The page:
It’s common for college students and tech workers alike to rationalize their off-label Adderall usage by thinking it’s just a stronger form of caffeine and not as addictive as cocaine. While there may be some truth about Adderall being less addictive than cocaine, dependence can still form due to the added release and absorption of dopamine. Like all drugs, Adderall also has a long list of side effects including hypertension and cardiovascular disease. In addition, all prescription drugs run the risk of triggering dangerous interactions with other medications. Finally, there’s still the fundamental issue of a workplace culture that leads people to illicit drug usage.

Superman Syndrome

Silicon Valley also worships the superhuman: hero hackers, serial entrepreneurs with multiple exits, and celebrity founders can all achieve rock-star status. But the reality is that most startups fail, including those founded by some of the world’s brightest and most promising people. Sometimes, the shock of failure for people who are used to succeeding becomes too much to handle. Or, even if the startup continues to operate, just the daily startup grind can become too much. Sadly, there are too many tales of promising, capable people deciding that ending their life is more appealing than continuing to fight:

  • Ilya Zhitomirskiy, founder of “Facebook killer” Diaspora, was rumored to have committed suicide in November 2011. He died 22 years young.
  • Eric Salvatierra, CFO of Skype, VP at PayPal, stepped in front of a train in March 2012. He was 39 years old.
  • Aaron Swartz, co-founder of Reddit, hanged himself in January 2013. He was just 26 years old.
  • Jody Sherman, co-founder and CEO of Ecomom, shot himself in January 2013.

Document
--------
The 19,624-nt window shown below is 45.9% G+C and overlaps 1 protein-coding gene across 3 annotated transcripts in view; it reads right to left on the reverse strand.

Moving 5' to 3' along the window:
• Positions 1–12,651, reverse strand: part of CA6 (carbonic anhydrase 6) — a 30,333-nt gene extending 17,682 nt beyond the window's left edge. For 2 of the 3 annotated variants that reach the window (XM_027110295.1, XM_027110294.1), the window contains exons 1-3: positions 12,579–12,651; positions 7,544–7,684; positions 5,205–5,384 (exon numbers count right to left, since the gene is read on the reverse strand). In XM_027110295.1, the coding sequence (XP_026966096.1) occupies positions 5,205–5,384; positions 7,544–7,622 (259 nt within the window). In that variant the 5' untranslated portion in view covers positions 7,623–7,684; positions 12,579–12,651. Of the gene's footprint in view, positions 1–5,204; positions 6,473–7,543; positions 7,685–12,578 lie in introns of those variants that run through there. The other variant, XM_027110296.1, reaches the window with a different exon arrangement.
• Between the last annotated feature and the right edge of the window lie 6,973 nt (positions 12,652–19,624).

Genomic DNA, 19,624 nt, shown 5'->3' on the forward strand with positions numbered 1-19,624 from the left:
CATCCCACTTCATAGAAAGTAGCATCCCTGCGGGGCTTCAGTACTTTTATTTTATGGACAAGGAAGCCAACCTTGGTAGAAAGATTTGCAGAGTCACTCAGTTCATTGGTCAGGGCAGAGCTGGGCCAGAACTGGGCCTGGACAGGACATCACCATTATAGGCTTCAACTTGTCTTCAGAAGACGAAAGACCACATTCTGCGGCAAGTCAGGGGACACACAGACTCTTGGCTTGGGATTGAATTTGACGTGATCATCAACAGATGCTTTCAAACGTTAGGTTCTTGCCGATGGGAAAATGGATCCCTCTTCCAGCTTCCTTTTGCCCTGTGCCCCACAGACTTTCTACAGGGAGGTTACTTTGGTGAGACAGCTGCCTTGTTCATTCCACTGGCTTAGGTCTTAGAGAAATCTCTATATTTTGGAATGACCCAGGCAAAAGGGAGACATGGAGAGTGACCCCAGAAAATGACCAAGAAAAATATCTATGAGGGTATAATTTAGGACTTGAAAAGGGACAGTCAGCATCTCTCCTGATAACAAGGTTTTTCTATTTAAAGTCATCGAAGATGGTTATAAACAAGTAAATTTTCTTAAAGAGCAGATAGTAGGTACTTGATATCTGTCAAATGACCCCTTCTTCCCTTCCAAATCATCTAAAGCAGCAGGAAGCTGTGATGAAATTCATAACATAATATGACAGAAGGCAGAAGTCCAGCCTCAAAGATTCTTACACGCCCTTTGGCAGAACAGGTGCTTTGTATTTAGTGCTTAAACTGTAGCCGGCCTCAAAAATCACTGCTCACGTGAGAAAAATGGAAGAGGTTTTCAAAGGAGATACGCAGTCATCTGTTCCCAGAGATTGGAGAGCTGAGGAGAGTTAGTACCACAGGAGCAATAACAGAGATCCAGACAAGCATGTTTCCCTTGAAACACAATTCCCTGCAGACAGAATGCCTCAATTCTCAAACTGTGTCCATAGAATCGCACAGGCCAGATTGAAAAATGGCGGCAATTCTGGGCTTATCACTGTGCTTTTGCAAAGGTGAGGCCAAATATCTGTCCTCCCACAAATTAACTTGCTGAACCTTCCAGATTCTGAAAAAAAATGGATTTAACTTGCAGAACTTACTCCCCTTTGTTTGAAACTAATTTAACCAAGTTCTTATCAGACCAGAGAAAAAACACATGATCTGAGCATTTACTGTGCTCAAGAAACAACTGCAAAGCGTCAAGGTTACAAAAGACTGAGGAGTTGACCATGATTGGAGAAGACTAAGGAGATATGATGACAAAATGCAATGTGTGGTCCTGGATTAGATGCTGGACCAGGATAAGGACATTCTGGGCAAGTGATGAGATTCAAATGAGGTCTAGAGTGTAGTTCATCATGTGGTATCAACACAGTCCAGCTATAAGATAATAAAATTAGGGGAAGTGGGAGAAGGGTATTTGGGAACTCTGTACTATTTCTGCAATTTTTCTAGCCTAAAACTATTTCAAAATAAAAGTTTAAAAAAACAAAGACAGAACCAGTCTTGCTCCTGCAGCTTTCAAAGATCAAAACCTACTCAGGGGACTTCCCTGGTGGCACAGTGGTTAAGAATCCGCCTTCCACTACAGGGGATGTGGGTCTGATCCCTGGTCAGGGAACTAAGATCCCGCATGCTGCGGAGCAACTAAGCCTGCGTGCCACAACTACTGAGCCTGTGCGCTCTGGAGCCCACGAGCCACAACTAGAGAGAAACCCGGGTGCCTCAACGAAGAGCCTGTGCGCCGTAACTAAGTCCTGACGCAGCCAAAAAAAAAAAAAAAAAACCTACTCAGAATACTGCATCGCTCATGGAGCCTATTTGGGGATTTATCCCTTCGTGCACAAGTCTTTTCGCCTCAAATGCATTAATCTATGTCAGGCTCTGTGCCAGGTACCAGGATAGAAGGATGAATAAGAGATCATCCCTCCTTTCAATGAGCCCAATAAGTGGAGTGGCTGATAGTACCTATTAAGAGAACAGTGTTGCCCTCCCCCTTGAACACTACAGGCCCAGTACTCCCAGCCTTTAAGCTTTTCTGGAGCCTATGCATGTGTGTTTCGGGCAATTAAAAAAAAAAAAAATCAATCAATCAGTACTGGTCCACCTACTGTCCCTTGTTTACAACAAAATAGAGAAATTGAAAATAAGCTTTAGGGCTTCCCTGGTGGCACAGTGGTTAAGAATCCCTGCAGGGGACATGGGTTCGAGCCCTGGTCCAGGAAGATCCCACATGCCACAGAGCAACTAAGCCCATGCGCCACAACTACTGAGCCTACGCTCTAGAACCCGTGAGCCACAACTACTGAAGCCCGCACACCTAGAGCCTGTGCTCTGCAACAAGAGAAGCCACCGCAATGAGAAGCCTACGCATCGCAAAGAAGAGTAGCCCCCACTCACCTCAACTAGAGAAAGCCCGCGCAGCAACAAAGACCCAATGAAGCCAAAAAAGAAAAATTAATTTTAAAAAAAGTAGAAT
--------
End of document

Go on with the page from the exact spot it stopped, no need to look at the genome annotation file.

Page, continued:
• Zaria Draganic, CEO of AltoCom, ended his life in March 2014.
  • Austen Heinz, CEO of Cambrian Genomics, committed suicide in May 2015. He died at age 31.

Silent Suffering

Many of these people suffered in silence because society still stigmatizes mental health needs. This is sad because mental health challenges are more common than we may know. The National Institute of Mental Health reports that 19.1% (62 million) of American adults live with anxiety disorders and 7.1% (23 million) live with major depression. Research from Dr. Michael Freeman, a psychiatrist at UCSF, indicates that entrepreneurs are 50% more likely to have a mental health condition. So if 19.1% of the general population lives with an anxiety disorder, then about 29% of entrepreneurs suffer from anxiety.

People tend to react with compassion and empathy when someone tells them they have cancer. However, most people don’t know how to react when learning a colleague, friend, or family member has a mental health challenge. Responses vary from awkward silence to criticism (spoken and unspoken) of how the person must be weak in some way. If we are honest with ourselves, we are all weak in multiple ways. Anyone who has a hard time identifying their weaknesses probably struggles with pride or arrogance.

We can all help to de-stigmatize anxiety, depression, obsessiveness, or other conditions by treating people with mental health needs no differently than people with medical needs. Most people don’t bat an eye if a colleague or friend needs insulin to treat their diabetes or needs time off to recover from a broken bone. We should offer the same understanding and caring support for people who take anti-depressants or suffer from panic attacks.

Untreated Pain

I personally endured extended angst and anxiety for decades. I have always had very high expectations for myself and those around me. When I or those around me failed to meet these expectations, I usually found myself in a tailspin emotionally.

When I was CEO of startup #4, a number of circumstances led to serious problems on a big customer project. These problems resulted in missing several key deadlines, which ended up costing the customer a lot of money. The customer blamed us and threatened to sue. Since I had to personally guarantee the company’s finances, any losses would hit me hard. Resolving the customer’s problems and getting the project back on track stole my entire attention. In addition to the full-time job of running the company, I added about 40+ hours to every week working to avoid a lawsuit. I felt like I was playing an endless game of Whac-a-Mole, as clearing one hurdle only led us to the next obstacle. No matter how many hours we spent, we still couldn’t break through the logjam blocking the project. My stress level was off the charts for many months. I honestly started entertaining thoughts of ending my life. I welcomed the prospect of no longer having to deal with angry customers or threatening lawyers.